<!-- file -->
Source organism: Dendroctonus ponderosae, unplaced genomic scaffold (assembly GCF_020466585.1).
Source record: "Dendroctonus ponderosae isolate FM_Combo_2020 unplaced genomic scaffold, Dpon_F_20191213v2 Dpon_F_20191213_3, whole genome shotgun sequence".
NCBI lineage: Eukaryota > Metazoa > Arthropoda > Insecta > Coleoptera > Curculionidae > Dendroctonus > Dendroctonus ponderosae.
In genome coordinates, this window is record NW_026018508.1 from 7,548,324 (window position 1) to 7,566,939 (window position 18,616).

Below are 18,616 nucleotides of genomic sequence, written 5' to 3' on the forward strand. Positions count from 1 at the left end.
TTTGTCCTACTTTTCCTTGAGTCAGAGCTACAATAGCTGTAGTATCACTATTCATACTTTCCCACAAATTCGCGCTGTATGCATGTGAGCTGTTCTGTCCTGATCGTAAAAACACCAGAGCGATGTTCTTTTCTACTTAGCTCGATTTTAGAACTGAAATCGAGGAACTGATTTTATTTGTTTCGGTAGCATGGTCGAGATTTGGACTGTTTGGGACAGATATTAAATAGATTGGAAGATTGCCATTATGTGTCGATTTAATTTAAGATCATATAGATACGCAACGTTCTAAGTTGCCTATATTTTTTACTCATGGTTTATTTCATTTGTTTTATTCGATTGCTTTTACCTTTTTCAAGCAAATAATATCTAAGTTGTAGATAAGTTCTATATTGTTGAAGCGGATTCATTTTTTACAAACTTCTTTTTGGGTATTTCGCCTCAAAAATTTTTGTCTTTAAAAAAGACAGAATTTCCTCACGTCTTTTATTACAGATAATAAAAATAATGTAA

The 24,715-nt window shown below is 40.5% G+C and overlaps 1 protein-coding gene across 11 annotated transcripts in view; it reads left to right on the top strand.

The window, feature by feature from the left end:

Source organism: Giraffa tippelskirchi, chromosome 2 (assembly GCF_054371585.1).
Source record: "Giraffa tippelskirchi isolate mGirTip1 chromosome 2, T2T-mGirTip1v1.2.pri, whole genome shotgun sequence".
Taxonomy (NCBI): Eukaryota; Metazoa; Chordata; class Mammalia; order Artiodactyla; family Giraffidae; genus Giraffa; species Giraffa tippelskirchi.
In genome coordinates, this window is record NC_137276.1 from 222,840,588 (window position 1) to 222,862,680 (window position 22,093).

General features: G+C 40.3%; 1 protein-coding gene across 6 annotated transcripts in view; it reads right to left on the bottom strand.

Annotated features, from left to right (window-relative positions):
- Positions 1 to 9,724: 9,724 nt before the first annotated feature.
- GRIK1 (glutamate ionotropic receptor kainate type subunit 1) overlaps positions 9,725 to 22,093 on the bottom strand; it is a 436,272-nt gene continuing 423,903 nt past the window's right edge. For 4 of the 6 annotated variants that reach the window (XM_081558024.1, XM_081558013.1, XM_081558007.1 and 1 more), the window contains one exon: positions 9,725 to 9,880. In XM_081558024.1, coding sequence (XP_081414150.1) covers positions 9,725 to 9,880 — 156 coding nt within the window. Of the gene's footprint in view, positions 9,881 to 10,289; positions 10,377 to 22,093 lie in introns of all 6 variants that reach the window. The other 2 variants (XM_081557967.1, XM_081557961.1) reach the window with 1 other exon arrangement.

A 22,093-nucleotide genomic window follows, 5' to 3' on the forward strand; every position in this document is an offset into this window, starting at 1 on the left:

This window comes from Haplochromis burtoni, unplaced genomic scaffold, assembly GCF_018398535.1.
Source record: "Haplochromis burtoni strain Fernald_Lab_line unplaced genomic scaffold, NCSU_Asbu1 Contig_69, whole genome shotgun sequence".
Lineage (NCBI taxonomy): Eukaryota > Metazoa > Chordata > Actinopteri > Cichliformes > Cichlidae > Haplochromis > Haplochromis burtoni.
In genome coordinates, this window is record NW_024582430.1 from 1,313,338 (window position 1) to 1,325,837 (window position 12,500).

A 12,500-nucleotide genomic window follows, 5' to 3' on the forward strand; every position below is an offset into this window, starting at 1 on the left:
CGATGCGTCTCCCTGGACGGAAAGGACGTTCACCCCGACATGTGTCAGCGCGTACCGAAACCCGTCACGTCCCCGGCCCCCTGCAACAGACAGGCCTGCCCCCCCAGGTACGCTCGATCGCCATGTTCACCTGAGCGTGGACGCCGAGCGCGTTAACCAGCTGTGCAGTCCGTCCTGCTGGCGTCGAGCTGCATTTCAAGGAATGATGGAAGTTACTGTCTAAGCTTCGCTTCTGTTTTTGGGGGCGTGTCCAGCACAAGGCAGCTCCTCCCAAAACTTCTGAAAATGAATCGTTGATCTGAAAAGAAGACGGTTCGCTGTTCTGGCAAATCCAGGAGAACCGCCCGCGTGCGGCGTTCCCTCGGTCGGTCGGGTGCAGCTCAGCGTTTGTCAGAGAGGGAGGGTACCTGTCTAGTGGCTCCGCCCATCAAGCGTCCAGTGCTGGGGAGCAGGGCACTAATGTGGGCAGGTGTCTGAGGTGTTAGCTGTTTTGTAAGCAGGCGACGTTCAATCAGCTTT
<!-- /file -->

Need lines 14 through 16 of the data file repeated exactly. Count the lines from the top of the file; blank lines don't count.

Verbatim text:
Annotated features, from left to right (window-relative positions):
- Positions 1 to 9,724: 9,724 nt before the first annotated feature.
- GRIK1 (glutamate ionotropic receptor kainate type subunit 1) overlaps positions 9,725 to 22,093 on the bottom strand; it is a 436,272-nt gene continuing 423,903 nt past the window's right edge. For 4 of the 6 annotated variants that reach the window (XM_081558024.1, XM_081558013.1, XM_081558007.1 and 1 more), the window contains one exon: positions 9,725 to 9,880. In XM_081558024.1, coding sequence (XP_081414150.1) covers positions 9,725 to 9,880 — 156 coding nt within the window. Of the gene's footprint in view, positions 9,881 to 10,289; positions 10,377 to 22,093 lie in introns of all 6 variants that reach the window. The other 2 variants (XM_081557967.1, XM_081557961.1) reach the window with 1 other exon arrangement.